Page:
Thu, Apr 16, 2009 - Page 19 News List

Burnett leads Yankees to victory

NO-HITTER A.J. Burnett struck out nine and walked one as the Yankees tamed Tampa Bay, while Boston’s Daisuke Matsuzaka lasted just one inning because of arm fatigue


A Tampa Bay championship ring is pictured on a player’s hand in St Petersburg, Florida, on Tuesday. The Rays’ 2008 American League championship rings were awarded before play against the New York Yankees on Tuesday.



A.J. Burnett pitched six innings without giving up a hit before his offense broke open a close game in the New York Yankees’ 7-2 victory over the Tampa Bay Rays on Tuesday.

Burnett (2-0), who joined the Yankees as a free agent from Toronto, kept the American League champions scoreless until the seventh, when the Rays had three consecutive singles to score their two runs. The right-hander struck out nine and walked one.

“He was pretty solid for eight innings,” Tampa Bay’s Evan Longoria, who was struck out twice by Burnett, told reporters. “It’s tough as a hitter to give in and tip your hat to a guy, but give credit where credit is due.”

New York’s Mark Teixeira broke the 2-2 deadlock with a run-scoring sacrifice fly in the eighth before the Yankees scored four runs in the ninth, with Derek Jeter hitting a two-out three-run homer.

Nick Swisher also homered for the Yankees, who lost to the Rays 15-5 on Monday.

Tampa Bay did not have a hit until Carl Crawford led off the ­seventh with the first of three consecutive singles. Carlos Pena, with the third single, made it a 2-1 game and Pat Burrell followed with a sacrifice fly to tie the score.

Burnett, who pitched a no-hitter in 2001, admitted he had been hoping for another.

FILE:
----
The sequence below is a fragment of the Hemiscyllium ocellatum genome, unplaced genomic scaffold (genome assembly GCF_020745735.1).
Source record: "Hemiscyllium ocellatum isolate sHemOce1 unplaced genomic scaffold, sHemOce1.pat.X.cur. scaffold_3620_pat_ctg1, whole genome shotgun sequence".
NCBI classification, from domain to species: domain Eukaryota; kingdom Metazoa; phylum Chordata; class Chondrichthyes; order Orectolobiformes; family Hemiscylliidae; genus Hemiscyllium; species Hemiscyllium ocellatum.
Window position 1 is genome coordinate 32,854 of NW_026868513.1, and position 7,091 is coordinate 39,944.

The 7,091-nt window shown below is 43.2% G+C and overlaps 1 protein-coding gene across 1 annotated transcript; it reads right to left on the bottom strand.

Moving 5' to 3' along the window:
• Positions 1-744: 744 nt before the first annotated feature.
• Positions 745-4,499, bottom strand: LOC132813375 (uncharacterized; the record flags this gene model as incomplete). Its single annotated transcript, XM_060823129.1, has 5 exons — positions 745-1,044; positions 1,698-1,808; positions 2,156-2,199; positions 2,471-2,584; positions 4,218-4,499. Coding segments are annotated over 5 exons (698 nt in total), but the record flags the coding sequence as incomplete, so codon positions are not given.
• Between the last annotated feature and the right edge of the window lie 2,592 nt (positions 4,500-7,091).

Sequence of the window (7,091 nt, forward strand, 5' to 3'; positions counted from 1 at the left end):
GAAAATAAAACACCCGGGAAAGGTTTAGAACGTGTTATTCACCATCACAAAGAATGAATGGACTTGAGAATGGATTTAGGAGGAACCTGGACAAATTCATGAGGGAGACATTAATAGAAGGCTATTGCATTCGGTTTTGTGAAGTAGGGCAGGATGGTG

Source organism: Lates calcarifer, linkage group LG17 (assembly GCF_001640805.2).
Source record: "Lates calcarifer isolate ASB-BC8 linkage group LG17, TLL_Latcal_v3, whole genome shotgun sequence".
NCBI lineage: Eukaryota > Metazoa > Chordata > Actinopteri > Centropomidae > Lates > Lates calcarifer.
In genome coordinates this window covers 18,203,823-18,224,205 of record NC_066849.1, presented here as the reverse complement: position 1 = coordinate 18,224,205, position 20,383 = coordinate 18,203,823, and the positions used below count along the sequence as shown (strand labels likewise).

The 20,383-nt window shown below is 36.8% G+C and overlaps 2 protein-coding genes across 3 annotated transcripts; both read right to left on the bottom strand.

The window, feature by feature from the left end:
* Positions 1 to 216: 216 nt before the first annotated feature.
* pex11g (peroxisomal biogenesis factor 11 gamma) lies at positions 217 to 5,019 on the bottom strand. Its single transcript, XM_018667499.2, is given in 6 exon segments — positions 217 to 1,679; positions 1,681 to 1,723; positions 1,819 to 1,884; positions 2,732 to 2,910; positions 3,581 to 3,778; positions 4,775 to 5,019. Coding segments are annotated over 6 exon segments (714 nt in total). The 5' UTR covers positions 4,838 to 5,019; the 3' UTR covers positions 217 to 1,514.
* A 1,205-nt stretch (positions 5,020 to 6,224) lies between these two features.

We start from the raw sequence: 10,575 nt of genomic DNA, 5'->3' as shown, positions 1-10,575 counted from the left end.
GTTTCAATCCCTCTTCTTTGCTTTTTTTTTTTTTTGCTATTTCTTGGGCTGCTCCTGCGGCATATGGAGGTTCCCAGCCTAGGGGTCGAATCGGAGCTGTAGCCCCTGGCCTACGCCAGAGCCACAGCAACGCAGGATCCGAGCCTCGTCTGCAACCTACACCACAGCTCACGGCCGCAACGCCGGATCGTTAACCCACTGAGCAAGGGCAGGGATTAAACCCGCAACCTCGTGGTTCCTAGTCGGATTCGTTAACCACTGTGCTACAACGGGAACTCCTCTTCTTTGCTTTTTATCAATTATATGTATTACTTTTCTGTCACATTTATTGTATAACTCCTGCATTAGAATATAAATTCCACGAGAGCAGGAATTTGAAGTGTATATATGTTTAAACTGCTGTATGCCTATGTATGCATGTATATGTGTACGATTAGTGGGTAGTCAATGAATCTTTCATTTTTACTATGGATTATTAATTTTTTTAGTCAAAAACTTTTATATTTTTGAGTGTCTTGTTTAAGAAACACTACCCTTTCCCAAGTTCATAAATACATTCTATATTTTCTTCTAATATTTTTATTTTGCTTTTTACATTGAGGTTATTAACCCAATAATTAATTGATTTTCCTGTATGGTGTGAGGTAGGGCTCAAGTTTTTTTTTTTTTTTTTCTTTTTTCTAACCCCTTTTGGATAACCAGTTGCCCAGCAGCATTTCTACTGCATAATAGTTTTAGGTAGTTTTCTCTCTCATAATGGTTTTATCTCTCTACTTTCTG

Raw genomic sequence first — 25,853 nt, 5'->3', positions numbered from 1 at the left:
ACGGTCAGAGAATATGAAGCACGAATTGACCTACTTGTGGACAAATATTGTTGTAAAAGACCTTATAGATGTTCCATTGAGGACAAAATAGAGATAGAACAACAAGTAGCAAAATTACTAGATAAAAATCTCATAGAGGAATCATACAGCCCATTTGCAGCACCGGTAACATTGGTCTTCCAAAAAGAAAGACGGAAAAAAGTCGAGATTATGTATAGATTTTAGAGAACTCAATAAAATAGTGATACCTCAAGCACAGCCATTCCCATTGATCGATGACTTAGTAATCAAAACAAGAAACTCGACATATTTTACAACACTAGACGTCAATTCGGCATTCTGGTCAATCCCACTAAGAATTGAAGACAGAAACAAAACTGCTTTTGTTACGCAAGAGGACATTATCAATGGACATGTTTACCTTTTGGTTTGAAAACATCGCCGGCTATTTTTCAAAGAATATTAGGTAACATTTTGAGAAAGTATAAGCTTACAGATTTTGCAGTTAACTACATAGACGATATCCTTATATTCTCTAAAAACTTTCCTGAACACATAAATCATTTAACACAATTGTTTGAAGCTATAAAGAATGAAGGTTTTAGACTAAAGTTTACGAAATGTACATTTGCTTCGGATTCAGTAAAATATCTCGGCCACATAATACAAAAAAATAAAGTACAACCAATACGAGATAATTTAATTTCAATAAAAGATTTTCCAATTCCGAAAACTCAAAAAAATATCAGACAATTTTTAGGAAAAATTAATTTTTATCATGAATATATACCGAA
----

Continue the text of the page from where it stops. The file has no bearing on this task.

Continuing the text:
“Everybody was thinking about it, even me,” Burnett said. “I’m not going to lie and say I wasn’t. I was putting the ball where I wanted to. It definitely could have happened, but it wasn’t meant to be.”


At Oakland, California, Boston starter Daisuke Matsuzaka was withdrawn after just one inning of the Red Sox’s loss to the Oakland Athletics, with arm fatigue blamed for his concession of five runs on five hits.

The Japanese right-hander faced 10 batters in the shortest start of his career and allowed four singles, a double and two walks, Major League Baseball’s official Web site,, said.

He was unable to strike out a batter in the 43-pitch outing and although Boston (2-6) fought back to tie the game, the visitors were edged out in the 12th inning.

Matsuzaka’s last performance was also below par when he pitched five-and-a-third innings in last Thursday’s 4-3 loss to Tampa Bay, giving up nine hits and four runs in that game.

The Japanese ace started three games in his country’s World Baseball Classic victory last month and was named MVP for the tournament.

In Tuesday’s other games it was:

• Mariners 3, Angels 2, 10 innings

• Twins 3, Blue Jays 2, 11 innings

• Royals 9, Indians 3

• Orioles 7, Rangers 5, 10 innings



Dan Uggla drove in three runs and Chris Volstad and two relievers combined on a four-hitter as the Florida Marlins beat the Atlanta Braves 5-1 on Tuesday night.

The Marlins are a major league-best 6-1 — all against NL East opponents — for their best start since opening 8-1 in 1997, when they won the World Series.

Volstad (2-0) gave up three hits and one run in seven innings. He struck out four and walked two while lowering his ERA to 1.50. He has allowed only five hits in 12 innings.

Uggla drove in two runs with a third-inning single off Javier Vazquez (0-1), who struck out 12 in six innings.

Kelly Johnson led off the fourth with his third homer for Atlanta’s first hit off Volstad. Leo Nunez and Matt Lindstrom each pitched a scoreless inning in relief of Volstad.

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